Area of Effect
The adventurer Link standing in a hooded scarf next to a large stone well in The Legend of Zelda: Tears of the Kingdom.

All’s Well in the Kingdom

This column is a reprint from Unwinnable Monthly #164. If you like what you see, grab the magazine for less than ten dollars, or subscribe and get all future magazines for half price.


What does digital grass feel like?


I feel like I should be a bigger fan of the Koroks in the latest two Legend of Zelda games.

The idea of having a funny little guy pop up as a reward for exploration and curiosity about the smaller corners of Hyrule’s vast open world is a good one. But soon into Breath of the Wild, I stopped caring about climbing weird trees or replacing rocks in circles. Although you can trade the seeds these forest spirits give you for weapon slot expansions, I never needed that many, and spotting the puzzle was basically the same as solving it.

In Tears of the Kingdom it’s even less interesting to me. I understand the motivation behind the backpack Koroks; toppled over and needing Link’s building help to reach a new area. They’re an engagement with TOTK’s added mechanics, in the same way that BOTW’s Koroks tied into its bigger, more open world. But TOTK’s building isn’t that engaging to me, so the backpack Koroks mostly stay stranded. (Sorry.)

A korok, a small wooden creature wearing a large leaf as a mask, stands on a grassy hill in the open world of Hyrule, the setting for the latest Legend of Zelda games.

When I realized this early on in playing TOTK, I was a bit discouraged. BOTW and TOTK are both wide open spaces with plenty to discover just by wandering around, but too often it was either a Korok or a bokoblin tower that looked intriguing from a distance, but didn’t actually offer anything interesting close up. Not having a cluttered UI full of points of interest still elevated them above other open world games, but at least in Assassin’s Creed I know which icons not to bother running towards.

But then I ran into the well NPC.

Fera was just standing at the bottom of a random well that I wandered into. A self-described well enthusiast, and clearly hyperfixated on these underground water reservoirs, Fera is an incredible source of money, which is much rarer in TOTK than it was in BOTW. Tell them about other wells you’ve spotted, and you’ll get 10 rupees per location. Given that wells are in many common areas, like stables and towns, talking to Fera is about the most lucrative part of the game.

Fera the well enthusiast of Tears of the Kingdom consults some notes.

But more than money, Fera also single-handedly invigorated me on wells, too, in the way that only a true enthusiast can. The wells in Hyrule are incredible. I want someone to talk to me about all the wells in Hyrule, as well. The way that all the ones under Hateno village are connected, or how some have just a few fish while others have diamonds hidden down there. Or the time I found a child growing extremely valuable vegetables because they wanted to cook a special recipe for their family.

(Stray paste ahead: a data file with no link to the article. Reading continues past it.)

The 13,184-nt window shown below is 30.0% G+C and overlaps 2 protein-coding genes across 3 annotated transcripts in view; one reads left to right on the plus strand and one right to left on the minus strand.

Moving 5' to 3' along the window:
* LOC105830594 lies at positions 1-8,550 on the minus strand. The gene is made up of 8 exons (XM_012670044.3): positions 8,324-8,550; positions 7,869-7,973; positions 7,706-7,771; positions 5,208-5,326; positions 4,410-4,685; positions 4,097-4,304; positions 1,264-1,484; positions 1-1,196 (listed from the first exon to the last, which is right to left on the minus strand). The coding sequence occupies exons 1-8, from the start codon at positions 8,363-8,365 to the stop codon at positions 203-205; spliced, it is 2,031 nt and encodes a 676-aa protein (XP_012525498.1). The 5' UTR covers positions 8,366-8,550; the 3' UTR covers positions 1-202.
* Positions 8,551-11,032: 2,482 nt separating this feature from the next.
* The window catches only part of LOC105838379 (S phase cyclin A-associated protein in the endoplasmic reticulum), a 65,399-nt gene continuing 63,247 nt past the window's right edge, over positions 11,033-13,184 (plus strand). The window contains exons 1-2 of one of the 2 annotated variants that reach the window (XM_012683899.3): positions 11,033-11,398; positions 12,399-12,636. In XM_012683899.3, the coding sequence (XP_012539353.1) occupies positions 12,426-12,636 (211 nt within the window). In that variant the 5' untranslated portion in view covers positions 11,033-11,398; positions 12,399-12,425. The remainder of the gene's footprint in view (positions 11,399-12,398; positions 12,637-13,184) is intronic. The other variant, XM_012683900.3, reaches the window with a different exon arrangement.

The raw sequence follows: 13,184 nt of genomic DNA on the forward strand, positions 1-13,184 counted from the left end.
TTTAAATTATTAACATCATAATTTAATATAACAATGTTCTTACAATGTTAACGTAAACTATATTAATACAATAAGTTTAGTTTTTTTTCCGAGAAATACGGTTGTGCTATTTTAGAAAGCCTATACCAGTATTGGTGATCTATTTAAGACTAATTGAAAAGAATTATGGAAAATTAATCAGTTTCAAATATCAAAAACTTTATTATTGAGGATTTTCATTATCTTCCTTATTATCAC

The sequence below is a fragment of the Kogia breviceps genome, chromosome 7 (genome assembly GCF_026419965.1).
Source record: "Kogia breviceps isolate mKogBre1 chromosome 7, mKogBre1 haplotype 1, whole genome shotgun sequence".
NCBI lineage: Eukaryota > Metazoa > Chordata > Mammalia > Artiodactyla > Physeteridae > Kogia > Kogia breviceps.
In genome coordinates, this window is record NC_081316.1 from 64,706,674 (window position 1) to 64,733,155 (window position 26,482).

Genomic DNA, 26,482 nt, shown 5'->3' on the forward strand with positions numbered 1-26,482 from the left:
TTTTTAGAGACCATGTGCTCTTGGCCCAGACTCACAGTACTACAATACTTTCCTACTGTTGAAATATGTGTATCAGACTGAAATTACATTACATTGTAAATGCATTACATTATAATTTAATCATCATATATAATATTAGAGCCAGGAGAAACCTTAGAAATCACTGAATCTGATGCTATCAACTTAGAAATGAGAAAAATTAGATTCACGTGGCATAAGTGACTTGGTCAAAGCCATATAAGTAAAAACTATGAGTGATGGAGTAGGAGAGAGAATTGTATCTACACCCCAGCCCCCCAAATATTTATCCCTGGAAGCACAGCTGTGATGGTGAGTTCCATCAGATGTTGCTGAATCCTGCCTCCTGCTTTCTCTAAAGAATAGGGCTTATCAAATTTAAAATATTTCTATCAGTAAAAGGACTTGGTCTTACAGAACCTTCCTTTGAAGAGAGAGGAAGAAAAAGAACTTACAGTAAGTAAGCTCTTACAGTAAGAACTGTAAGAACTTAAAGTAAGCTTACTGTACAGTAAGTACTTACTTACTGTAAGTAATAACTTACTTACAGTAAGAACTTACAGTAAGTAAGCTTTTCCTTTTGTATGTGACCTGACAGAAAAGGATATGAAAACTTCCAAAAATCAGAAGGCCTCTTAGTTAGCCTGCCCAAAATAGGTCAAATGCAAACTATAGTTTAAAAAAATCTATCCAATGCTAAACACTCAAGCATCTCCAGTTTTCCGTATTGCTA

All of that, down the fifty-something wells in Hyrule. You can play the whole game without ever entering one. And that’s one of like a hundred things you can do or not do in the game. You only have to pick up a few Korok seeds to be set for life. There’s nothing that necessarily leads you to discover that some of the rivers around Death Mountain are so warm they restore Link’s health, like a soothing bath. You’re likely to run into a bubbulfrog, but not so likely to find out what you should actually do with them, and less likely still to figure out how to get all of those cave entrances marked with a mysterious glow to make their gems easier to find.

But across Hyrule, there are NPCs who love each of these little details. Explore enough, talk to enough people, and you’ll not only be led towards the richness of Hyrule, but made enthusiastic about it by transference.

I moved, recently. There’s a two-hour walk that loops out from my house, down through a beech forest, across the river, through some planted fields and then climbs up back to the road through a meadow. When my mother came to visit, she was absolutely taken by the meadow, which I had mostly ignored, because it’s a steep uphill, so walking that part kind of sucks.

The next time I was there, my sister was with me, and I told her about it, too. She pointed out that there was speedwell among the other flowers, which is one of her favorites. I love that meadow, now.

Space requires interpretation. In games that’s usually through interaction – finding Koroks or fighting bokoblins. But TOTK makes it interpersonal. Fera wants to infodump about wells, and now, so do I.


Jay Castello is a freelance writer covering games and internet culture. If they’re not down a research rabbit hole you’ll probably find them taking bad photographs in the woods.


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